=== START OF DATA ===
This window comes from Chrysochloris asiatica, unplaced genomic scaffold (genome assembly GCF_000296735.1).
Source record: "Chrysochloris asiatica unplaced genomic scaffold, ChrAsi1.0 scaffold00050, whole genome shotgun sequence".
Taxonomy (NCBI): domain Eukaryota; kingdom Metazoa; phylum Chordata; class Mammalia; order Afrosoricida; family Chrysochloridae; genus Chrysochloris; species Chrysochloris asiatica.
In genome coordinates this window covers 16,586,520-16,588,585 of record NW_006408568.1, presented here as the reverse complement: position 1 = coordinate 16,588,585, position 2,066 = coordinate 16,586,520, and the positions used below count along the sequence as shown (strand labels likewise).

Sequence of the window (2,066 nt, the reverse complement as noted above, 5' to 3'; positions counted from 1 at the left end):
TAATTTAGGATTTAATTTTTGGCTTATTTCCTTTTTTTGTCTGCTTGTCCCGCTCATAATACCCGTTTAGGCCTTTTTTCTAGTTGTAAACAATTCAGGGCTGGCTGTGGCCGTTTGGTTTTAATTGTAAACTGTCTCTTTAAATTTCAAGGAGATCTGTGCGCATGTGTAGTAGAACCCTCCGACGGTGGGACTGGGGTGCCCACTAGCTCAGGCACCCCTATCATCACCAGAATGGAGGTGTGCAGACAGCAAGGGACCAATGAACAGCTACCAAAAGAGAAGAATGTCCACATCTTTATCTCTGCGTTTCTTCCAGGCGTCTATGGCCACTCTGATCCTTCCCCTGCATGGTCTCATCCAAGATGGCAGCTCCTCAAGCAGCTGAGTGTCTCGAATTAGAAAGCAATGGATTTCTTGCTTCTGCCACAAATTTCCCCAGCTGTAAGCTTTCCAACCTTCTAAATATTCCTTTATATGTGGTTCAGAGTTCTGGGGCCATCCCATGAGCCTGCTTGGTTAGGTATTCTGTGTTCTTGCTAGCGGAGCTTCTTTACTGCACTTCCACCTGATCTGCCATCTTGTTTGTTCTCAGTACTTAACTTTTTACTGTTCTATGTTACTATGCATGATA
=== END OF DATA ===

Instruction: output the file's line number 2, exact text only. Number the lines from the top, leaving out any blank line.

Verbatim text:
Source record: "Chrysochloris asiatica unplaced genomic scaffold, ChrAsi1.0 scaffold00050, whole genome shotgun sequence".